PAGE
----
THERE will be one billion networked computers in the next six years, and just under one computer for every six human beings on earth. That's what Dr Craig Barrett, CEO and president of the world's largest chipmaker Intel Corporation, always has in his mind when he talks of e-commerce.
But computers can penetrate even deeper if they can be simplified. Barrett would like the computers to be like, maybe, TV or radio—you switch it on and it starts running. And with no complicated procedures to be followed before switching it off. "The biggest fresh ground you need to break isn't so much in the software but the ease of use. That's the biggest stumbling block we have today," he says.
On a two-day whistle-stop tour to India—his third in as many years as the Intel chief—Barrett is closely monitoring his company's strategic investments into small Indian companies, which have "exciting technologies".
"India has the ability to be the world leader in value-added software," he declared, announcing his intention of helping India develop digital and entertainment content, in keeping with the current global demand. To supplement the company's venture capital efforts, Barrett also addressed a gathering of nearly 300 management information systems (MIS) managers in Delhi and a similar number of broadcast professionals in Mumbai. Just to let them know what chips with higher processing speed can do and that they are a must for tomorrow.
Higher and higher and higher processing speed—that is what drives Intel, the company which invented the microprocessor chip, that made desktop computers possible, and gave it unparalleled dominance over the global PC market. Around 80 per cent of all PCs on earth have an Intel chip inside.
What can higher processing speed achieve for the common man? Sample one: You are visiting the website of Delhi's central market complex Connaught Place (the site is in the process of being finalised) and decide to check out the latest fashion available at a designer showroom. You look at the dresses and home in on two. But which one of the two should you buy: the red or the blue? With high enough processor power, you can make a mannequin wear the dresses; you can even make her dance to ensure you know how you will look! But will the mannequin look like you? No problem, change the skin tone to suit yours!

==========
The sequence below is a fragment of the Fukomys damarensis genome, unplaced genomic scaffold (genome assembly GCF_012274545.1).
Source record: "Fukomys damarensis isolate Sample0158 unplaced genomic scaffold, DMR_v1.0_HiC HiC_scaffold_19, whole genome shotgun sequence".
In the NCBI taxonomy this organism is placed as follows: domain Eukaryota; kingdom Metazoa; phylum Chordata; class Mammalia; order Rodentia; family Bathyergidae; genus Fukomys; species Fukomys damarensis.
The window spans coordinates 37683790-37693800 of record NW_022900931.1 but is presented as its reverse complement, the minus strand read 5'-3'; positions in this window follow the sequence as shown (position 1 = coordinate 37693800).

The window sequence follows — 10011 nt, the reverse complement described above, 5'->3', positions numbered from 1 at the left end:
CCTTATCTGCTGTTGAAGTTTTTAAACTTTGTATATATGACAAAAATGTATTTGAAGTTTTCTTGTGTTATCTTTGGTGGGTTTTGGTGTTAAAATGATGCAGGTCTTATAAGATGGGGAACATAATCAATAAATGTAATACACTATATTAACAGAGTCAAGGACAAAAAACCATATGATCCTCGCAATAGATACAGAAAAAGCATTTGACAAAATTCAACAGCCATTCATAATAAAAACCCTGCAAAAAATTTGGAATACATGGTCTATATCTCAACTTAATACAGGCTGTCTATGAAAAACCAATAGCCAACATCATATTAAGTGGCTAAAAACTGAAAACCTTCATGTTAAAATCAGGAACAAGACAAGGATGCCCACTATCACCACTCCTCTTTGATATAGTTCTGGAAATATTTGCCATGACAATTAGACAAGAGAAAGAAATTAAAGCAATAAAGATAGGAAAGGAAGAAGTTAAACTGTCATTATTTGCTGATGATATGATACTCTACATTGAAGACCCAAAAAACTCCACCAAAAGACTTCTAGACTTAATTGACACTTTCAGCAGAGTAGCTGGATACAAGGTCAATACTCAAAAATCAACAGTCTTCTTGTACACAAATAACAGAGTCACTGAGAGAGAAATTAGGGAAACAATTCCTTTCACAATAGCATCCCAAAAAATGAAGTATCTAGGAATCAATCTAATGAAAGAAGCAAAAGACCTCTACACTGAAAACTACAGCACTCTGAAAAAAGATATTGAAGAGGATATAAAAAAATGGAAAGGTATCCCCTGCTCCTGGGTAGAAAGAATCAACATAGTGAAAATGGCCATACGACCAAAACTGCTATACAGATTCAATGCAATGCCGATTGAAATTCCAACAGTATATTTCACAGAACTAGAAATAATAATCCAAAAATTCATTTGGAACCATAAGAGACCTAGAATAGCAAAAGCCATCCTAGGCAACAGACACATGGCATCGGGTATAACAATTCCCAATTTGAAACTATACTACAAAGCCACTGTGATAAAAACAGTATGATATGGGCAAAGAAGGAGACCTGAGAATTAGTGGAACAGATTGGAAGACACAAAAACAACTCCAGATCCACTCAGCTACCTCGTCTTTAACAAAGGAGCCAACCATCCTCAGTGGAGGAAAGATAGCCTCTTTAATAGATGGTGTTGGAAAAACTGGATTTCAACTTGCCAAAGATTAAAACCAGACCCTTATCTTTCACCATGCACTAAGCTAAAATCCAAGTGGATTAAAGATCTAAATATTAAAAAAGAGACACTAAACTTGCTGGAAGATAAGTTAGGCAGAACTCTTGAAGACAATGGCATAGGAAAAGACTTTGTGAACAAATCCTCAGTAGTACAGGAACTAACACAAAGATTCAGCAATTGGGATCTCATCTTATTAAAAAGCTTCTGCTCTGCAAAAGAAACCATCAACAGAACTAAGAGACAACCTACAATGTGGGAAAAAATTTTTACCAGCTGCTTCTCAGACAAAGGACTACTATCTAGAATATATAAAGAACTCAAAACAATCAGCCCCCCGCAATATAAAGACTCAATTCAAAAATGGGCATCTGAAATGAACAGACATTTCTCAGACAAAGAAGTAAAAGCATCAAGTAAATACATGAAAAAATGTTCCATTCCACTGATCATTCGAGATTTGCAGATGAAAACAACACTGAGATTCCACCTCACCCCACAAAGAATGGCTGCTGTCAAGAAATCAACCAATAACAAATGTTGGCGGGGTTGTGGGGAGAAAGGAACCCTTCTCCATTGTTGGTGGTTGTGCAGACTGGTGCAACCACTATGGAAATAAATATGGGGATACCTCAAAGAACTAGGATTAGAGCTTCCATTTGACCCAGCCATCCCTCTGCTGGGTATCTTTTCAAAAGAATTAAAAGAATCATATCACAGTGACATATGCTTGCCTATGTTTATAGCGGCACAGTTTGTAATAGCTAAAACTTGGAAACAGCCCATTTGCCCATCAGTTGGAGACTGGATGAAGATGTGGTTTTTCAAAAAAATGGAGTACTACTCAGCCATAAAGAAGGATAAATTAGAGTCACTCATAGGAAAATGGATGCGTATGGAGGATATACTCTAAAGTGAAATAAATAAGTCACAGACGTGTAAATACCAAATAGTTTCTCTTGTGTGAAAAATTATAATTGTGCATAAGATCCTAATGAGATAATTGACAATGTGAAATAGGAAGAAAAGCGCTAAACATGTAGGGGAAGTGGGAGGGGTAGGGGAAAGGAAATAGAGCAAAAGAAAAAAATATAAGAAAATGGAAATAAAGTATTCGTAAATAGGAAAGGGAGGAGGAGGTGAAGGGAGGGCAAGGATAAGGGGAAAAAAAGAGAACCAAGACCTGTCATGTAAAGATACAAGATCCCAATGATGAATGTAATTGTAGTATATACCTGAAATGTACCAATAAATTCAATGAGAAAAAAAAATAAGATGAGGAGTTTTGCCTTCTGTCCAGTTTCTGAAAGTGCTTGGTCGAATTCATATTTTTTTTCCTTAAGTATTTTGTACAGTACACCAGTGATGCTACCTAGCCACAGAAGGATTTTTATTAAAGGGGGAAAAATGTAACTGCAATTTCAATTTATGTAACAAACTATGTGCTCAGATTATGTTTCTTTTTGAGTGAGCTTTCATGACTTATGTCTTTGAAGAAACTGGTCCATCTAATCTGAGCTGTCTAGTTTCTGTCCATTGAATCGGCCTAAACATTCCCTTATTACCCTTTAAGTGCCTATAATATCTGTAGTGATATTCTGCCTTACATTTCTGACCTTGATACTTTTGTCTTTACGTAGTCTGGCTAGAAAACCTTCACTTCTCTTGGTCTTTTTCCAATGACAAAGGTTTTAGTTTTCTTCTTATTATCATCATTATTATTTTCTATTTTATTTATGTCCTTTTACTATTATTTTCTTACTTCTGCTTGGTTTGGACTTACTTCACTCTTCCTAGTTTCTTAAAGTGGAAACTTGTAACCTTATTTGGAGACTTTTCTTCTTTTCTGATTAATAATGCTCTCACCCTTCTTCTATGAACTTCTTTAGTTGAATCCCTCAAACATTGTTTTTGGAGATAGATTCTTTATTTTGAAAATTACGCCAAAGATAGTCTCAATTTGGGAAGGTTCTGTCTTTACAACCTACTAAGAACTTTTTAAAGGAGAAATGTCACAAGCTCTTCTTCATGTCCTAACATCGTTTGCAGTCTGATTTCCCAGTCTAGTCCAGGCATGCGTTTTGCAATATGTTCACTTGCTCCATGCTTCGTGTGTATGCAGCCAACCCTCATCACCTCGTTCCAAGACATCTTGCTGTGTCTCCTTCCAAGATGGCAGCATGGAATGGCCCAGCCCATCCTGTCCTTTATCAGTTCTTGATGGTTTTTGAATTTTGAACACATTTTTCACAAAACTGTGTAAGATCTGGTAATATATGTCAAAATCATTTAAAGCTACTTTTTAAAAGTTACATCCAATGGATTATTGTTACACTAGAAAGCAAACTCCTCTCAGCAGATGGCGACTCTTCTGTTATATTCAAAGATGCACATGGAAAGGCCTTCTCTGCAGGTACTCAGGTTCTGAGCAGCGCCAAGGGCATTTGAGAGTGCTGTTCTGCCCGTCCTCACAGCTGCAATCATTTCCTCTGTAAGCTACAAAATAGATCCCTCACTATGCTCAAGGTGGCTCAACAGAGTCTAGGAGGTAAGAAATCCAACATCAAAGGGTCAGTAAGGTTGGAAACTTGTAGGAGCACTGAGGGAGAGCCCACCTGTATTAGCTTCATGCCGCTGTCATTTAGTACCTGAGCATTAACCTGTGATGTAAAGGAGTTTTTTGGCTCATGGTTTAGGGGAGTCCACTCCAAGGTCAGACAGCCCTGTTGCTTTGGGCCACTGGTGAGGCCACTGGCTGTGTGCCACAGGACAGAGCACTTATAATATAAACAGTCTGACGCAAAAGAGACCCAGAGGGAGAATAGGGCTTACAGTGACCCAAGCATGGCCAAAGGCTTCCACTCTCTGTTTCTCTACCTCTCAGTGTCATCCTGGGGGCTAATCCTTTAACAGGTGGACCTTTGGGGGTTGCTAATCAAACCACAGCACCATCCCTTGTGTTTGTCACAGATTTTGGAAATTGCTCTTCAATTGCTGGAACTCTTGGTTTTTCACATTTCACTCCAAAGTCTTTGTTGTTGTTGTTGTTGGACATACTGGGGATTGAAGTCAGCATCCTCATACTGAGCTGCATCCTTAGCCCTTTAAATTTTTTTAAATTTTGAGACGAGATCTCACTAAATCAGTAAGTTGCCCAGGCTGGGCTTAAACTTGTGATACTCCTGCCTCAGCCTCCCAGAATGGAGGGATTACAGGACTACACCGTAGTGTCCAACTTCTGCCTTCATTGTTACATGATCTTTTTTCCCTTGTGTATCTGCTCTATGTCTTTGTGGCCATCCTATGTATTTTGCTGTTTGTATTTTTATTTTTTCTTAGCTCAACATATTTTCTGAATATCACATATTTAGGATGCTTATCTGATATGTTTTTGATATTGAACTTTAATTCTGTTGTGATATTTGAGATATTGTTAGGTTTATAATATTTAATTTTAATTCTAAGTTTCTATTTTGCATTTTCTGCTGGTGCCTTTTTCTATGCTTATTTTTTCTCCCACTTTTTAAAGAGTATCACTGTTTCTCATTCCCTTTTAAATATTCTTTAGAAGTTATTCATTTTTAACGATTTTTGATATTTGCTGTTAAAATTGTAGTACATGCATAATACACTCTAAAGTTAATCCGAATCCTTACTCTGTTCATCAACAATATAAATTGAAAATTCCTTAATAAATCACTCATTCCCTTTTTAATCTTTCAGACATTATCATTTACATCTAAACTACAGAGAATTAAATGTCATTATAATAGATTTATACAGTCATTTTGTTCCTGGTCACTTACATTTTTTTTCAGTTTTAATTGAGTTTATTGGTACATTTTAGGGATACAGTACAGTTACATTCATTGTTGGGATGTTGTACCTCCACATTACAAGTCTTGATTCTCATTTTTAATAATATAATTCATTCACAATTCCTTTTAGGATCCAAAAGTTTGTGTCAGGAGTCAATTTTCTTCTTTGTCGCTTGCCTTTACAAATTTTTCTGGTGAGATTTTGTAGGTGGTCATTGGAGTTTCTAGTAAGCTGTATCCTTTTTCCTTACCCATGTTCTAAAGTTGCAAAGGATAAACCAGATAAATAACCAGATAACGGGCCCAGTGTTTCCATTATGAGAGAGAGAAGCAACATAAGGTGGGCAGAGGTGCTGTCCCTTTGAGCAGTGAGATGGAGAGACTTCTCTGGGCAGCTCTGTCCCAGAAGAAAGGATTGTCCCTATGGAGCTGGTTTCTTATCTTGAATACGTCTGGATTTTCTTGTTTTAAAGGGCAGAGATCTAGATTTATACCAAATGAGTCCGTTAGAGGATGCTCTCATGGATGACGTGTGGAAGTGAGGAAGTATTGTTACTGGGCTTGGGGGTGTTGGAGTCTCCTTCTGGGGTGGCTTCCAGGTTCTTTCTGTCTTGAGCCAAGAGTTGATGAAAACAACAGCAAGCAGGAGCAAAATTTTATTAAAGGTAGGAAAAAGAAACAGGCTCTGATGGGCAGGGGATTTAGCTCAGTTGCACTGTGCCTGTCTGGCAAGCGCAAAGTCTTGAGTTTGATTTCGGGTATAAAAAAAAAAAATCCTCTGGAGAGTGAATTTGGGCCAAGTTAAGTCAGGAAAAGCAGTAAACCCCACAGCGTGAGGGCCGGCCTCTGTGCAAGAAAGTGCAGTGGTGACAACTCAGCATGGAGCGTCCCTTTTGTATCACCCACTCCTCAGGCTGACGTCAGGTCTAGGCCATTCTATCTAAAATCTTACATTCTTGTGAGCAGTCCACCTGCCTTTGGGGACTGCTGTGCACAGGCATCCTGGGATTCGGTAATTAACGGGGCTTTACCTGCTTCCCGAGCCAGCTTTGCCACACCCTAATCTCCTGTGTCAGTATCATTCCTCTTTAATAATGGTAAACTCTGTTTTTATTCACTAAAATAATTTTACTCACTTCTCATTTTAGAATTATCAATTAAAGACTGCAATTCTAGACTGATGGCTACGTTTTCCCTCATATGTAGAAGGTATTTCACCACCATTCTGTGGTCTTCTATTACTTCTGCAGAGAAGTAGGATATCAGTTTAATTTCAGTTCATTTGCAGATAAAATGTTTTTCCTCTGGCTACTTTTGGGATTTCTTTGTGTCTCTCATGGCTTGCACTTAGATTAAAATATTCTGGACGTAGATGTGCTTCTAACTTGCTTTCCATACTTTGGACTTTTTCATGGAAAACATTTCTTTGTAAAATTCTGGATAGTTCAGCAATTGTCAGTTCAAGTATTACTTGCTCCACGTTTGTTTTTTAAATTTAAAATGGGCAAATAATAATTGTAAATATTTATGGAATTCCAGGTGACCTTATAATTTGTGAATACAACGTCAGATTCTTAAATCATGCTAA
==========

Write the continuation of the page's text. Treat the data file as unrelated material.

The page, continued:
But what seems to have been happening is that the moment chip processing speed rises, software programmes become heavier, so the customer does not get the scale of benefits that should have accrued to him: what is referred to as the "Wintel (Windows from Microsoft and Intel) conspiracy". Barrett would rather dismiss questions about this. "No 15-year-old has enough processing power," he says, referring to their demand for games with a lot of graphics, that is, higher processing speed. "You would have to be a middle-aged person to say that we have enough processing power."
Speech recognition is one area whose implementation in various spheres will require chips with very high processing speed. This could lead to consumer durables which have the ability to listen to the orders of their master. And when these applications have to be transmitted through a telephone line, there is a lot of compression and decompression of electromagnetic waves which has to take place—something which will require more processing power so that the entire thing can happen in real time.
Speech, video conferencing, animation and visualisation—all these areas will require faster microprocessor speed. And keeping that in mind, all the chip manufacturing companies have finalised plans of introducing 1 GHz processors (the present generation processors are 450 MHz). "They should be in the market in the next two years," Barrett says.
By strange coincidence, the Intel chief was visiting the country just when a raging controversy has dampened the chip giant's sales in India. The Customs department had decided to levy higher duty on the Pentium II processors because the new generation chips are classified as modules, not as components, thereby attracting higher duty. Barrett chose not to duck questions about the controversy. "A country which has its vision in software, to place restrictions on hardware, is a contradiction in terms," he says. In fact, the issue came up during Barrett's discussion with senior government officials as well as with the government's Information Technology Task Force.
There is a little piece of advice that he has. "If you want to be a software powerhouse and the vision of the country is hundreds of millions of computers connected to the Internet, and that will be the basis for much of the value-added soft-ware, then you better make the Internet available as easy and inexpensive as possible." Hopefully, the government, which is scheduled to announce steps to privatise Internet services in the next couple of weeks, is listening.